Historic Gardens of the Italian Lakes

Historic Gardens of the Italian Lakes – lecture by Steven Desmond.

This very witty and entertaining lecture was just what we all needed in grey January.

N.B. Please note that the pictures used in this review are not the ones used by Steven in his lecture as they were from his private collection. I have found similar pictures to illustrate what he was talking to us about. 

Steven set the scene with a beautiful image of Lake Como in the early morning and explained that the climates in the two lakes he was going to talk about were not always as visitors expected. In the winter it was dry.cold and sunny; whilst the summer months could be very wet. He showed us how the light on the lake is often theatrical and mysterious as it is surrounded by mountains and therefore there is very little sun –  particularly so in the early morning.

We were then taken on a beautiful tour of the villas and gardens of Lakes Como and Magiore.

Belagio on Lake Como is home to Villa Melzi built in the early 1800s for Francesco Melzi who was Vice President of `Italy.  The villa was completed on 1810 and the gardens were created in terraces a few years later at the side of the house. They were in the English style and with an English statue even though at the time they were at war with England .


We then travelled to Villa del Bambinello which was built in the late 16th century. This magnificent villa is known for its picturesque gardens featuring flowers and trees which are the colours of the Italian flag: green, white and red, and it is only reached by boat.



Then on to the Villa D’Este which was built in 1580 and its gardens have been described as ‘appearing to hang in the air.’ From the gardens this path leads directly up to the villa.



The next villa – Villa Cicognaga the garden and the villa were built simultaneously to have continuity between outside and inside,

The garden has a  with a famously long double staircase (156 steps) lined with cypresses and rising to a grotto.

It also has a large rectangular sunken garden.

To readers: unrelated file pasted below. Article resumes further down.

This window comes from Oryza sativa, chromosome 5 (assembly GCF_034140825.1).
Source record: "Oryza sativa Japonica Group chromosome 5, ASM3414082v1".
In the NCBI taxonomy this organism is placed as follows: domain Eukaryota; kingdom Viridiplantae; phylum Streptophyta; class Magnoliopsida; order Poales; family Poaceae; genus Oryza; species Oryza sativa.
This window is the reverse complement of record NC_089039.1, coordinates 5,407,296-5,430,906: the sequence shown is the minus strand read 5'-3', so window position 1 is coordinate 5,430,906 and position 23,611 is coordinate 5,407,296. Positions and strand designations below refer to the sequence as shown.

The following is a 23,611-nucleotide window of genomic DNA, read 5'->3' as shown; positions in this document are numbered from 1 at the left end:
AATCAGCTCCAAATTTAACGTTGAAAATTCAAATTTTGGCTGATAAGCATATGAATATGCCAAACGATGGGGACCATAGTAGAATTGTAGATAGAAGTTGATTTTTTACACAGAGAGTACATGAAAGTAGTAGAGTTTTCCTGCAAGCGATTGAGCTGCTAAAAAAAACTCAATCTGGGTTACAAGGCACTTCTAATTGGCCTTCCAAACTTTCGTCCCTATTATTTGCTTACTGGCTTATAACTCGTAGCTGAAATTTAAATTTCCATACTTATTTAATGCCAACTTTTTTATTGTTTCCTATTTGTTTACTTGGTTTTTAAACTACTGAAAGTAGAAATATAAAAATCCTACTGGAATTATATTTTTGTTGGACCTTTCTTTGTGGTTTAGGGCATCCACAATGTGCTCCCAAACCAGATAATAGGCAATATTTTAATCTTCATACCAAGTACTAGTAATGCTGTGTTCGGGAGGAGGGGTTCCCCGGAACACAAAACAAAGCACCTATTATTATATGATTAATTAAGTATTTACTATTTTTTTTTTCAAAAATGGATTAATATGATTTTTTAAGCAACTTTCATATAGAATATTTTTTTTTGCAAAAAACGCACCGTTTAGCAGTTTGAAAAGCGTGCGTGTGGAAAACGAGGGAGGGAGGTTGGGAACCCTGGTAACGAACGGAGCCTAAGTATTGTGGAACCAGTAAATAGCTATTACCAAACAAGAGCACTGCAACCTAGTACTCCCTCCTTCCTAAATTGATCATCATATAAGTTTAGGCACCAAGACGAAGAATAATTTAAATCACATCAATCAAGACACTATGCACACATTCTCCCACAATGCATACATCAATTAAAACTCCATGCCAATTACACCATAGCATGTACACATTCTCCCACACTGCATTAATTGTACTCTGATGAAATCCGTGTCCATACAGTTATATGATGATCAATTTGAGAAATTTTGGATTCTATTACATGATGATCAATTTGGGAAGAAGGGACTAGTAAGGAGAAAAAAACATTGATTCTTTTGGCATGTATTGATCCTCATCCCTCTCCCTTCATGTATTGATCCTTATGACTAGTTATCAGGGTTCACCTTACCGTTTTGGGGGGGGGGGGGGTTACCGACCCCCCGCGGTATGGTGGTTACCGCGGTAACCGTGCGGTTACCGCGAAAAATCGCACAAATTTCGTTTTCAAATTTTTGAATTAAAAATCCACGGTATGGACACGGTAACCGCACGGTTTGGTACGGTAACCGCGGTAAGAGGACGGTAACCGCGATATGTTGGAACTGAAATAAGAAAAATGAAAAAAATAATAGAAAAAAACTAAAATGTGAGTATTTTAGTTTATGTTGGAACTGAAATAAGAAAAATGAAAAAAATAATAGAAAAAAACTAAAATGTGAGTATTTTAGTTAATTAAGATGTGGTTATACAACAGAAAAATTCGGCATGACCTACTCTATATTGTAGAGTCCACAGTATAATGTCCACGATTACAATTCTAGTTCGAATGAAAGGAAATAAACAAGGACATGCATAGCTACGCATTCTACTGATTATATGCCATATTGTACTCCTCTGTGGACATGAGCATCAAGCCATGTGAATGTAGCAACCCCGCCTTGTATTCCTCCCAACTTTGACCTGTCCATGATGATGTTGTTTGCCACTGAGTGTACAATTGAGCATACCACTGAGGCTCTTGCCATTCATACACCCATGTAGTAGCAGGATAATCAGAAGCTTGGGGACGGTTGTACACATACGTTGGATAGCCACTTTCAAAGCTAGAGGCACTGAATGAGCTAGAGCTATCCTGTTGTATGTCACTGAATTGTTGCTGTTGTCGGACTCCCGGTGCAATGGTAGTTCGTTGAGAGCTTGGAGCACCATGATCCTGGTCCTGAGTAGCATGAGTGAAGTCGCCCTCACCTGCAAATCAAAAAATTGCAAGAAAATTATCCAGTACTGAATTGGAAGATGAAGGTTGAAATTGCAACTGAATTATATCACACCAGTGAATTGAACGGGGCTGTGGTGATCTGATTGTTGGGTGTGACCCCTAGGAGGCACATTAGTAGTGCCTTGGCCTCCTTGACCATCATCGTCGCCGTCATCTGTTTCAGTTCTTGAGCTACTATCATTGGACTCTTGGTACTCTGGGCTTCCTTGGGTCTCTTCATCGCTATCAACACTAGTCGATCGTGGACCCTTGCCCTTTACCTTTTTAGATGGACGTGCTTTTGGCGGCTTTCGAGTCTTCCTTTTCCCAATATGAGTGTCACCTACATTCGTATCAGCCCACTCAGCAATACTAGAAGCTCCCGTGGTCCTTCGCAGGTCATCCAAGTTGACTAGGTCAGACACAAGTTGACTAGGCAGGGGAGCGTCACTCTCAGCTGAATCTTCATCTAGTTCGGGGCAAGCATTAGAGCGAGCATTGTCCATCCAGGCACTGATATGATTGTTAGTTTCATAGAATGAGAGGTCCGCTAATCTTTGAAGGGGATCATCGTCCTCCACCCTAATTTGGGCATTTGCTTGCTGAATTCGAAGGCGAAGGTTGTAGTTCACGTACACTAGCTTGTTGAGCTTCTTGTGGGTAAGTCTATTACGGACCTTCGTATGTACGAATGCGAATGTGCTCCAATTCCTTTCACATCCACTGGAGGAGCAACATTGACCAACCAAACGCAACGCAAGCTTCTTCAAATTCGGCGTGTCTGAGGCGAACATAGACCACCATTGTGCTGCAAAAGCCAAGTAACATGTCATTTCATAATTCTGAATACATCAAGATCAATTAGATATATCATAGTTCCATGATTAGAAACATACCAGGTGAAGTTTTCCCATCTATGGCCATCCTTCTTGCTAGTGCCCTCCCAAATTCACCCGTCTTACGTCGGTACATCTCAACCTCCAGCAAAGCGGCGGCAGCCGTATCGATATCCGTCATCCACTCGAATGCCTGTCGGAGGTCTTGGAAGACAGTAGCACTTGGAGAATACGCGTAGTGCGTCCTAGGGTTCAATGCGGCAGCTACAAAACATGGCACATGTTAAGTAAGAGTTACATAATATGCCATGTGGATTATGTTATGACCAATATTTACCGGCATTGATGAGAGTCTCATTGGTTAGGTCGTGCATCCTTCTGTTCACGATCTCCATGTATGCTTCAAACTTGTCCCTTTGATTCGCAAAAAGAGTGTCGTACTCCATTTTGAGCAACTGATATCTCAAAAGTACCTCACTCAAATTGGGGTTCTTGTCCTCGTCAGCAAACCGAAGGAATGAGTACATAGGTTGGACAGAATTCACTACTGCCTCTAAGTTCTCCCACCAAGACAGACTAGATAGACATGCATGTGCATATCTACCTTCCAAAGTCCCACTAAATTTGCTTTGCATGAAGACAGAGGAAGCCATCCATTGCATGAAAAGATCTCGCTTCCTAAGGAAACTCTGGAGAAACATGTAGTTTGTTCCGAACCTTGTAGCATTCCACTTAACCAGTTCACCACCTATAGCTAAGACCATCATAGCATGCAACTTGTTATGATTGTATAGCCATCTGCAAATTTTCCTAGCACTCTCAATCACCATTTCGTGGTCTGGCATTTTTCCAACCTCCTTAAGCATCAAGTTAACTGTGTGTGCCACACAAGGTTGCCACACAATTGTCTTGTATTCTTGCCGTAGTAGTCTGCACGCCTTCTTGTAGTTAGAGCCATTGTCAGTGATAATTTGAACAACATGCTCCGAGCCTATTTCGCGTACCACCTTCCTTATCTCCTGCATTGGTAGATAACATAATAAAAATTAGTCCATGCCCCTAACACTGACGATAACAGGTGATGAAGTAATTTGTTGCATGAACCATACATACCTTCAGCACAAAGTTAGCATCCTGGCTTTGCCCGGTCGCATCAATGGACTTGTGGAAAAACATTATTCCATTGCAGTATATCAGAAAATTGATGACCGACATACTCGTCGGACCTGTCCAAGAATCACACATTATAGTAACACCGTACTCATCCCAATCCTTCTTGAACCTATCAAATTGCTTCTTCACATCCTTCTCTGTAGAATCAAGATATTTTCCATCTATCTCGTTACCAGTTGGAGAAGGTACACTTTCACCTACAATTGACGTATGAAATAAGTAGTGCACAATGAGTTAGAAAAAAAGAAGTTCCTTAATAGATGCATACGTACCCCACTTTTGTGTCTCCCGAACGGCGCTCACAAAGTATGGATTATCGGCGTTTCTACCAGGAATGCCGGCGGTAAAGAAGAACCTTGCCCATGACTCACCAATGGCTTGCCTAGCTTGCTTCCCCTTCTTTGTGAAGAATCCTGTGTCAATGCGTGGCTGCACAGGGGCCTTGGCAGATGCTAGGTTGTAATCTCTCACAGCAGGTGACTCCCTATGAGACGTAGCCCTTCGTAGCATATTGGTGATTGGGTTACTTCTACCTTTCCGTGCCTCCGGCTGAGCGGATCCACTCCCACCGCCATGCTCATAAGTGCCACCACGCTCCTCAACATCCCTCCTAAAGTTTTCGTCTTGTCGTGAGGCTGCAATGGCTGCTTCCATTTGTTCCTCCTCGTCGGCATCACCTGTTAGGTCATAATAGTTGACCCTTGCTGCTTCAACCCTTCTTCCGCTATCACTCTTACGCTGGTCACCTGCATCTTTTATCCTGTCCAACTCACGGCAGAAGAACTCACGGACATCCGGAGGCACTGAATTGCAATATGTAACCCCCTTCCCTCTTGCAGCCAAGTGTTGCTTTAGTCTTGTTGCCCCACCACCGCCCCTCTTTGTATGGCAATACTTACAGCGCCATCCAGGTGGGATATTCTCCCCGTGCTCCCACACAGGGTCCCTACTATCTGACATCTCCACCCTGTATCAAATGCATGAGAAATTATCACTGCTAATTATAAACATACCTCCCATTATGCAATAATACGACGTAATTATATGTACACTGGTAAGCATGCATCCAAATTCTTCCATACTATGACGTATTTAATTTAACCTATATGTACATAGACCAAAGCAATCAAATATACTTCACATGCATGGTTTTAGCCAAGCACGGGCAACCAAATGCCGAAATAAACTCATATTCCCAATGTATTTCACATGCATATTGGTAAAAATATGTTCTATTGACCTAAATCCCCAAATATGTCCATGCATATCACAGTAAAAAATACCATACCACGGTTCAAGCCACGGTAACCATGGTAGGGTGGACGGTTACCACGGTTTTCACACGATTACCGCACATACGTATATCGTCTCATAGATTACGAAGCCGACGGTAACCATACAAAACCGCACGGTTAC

It is designed with a living garden (seen here on the right ) and a dead side (on the left) 


and the retaining wall is made from stalactites.


Steven then took us to Lake Maggiore and to the 17th Century Palazzo Borromeo surrounded by its magnificent terraced gardens. 


As you enter these gardens the baroque style in intended to knock you off your feet with the power it represents. There are statues representing the four seasons.


Our beautiful  journey ended at Villa San Remigio

The Villa owes its existence to two lovers determined to create their “dream garden”: the Marquis Silvio della Valle di Casanova, a Neapolitan poet and musician, and his wife, the Irish painter Sophia Browne. They were determined to renovate a ruined villa owned by Sophia’s grandfather.

Flights of steps, avenues and narrow passages,  lead to the garden of the Hours, recalling memories of happy times past, the garden of Joy, full of bright colours, the garden of Sadness, with no flowers and no water, the garden of Memories, symbolising nostalgia for the past, and the garden of Sighs, where the spirit merges with the surroundings. The garden of Scent has a lawn made of thyme and the shrubs are myrtle. The park also has many  fine statues.

The villa became a meeting point of the Arts.

Steven concluded his captivating lecture with a view of the lake at Sunset and for a while the greyness of January had been banished.